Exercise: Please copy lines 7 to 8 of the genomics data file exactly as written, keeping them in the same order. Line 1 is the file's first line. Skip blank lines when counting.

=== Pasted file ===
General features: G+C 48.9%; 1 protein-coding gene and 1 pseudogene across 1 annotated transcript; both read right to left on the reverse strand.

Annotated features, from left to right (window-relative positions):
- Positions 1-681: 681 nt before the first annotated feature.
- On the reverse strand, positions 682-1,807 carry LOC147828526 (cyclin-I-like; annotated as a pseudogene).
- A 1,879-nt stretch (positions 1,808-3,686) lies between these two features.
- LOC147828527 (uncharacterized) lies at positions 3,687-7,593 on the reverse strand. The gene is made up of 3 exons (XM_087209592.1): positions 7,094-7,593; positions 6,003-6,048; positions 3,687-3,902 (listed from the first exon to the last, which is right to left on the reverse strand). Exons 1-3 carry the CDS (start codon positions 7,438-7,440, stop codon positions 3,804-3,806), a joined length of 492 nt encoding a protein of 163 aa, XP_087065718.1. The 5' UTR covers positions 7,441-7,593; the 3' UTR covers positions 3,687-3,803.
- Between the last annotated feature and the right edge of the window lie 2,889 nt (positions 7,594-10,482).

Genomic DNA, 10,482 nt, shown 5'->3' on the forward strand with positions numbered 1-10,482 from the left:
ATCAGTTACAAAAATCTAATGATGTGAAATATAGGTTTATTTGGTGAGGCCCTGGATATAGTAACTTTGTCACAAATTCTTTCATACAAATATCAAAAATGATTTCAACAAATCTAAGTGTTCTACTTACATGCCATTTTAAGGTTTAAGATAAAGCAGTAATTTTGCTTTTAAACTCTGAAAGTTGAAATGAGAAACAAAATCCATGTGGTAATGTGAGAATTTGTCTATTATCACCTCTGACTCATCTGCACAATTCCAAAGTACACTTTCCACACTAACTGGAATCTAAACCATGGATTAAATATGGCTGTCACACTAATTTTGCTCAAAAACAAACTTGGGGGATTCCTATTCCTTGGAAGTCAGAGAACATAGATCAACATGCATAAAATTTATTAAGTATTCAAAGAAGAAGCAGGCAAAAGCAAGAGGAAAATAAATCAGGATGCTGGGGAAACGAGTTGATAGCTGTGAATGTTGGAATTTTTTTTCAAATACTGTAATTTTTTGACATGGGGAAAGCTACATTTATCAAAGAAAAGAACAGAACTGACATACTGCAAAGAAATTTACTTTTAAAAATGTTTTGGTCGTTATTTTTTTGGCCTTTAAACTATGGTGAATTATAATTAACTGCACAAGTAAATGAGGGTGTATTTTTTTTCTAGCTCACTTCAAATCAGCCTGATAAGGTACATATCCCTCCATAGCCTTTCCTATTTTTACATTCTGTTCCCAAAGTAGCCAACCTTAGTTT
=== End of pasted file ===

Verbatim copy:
- Between the last annotated feature and the right edge of the window lie 2,889 nt (positions 7,594-10,482).

Genomic DNA, 10,482 nt, shown 5'->3' on the forward strand with positions numbered 1-10,482 from the left: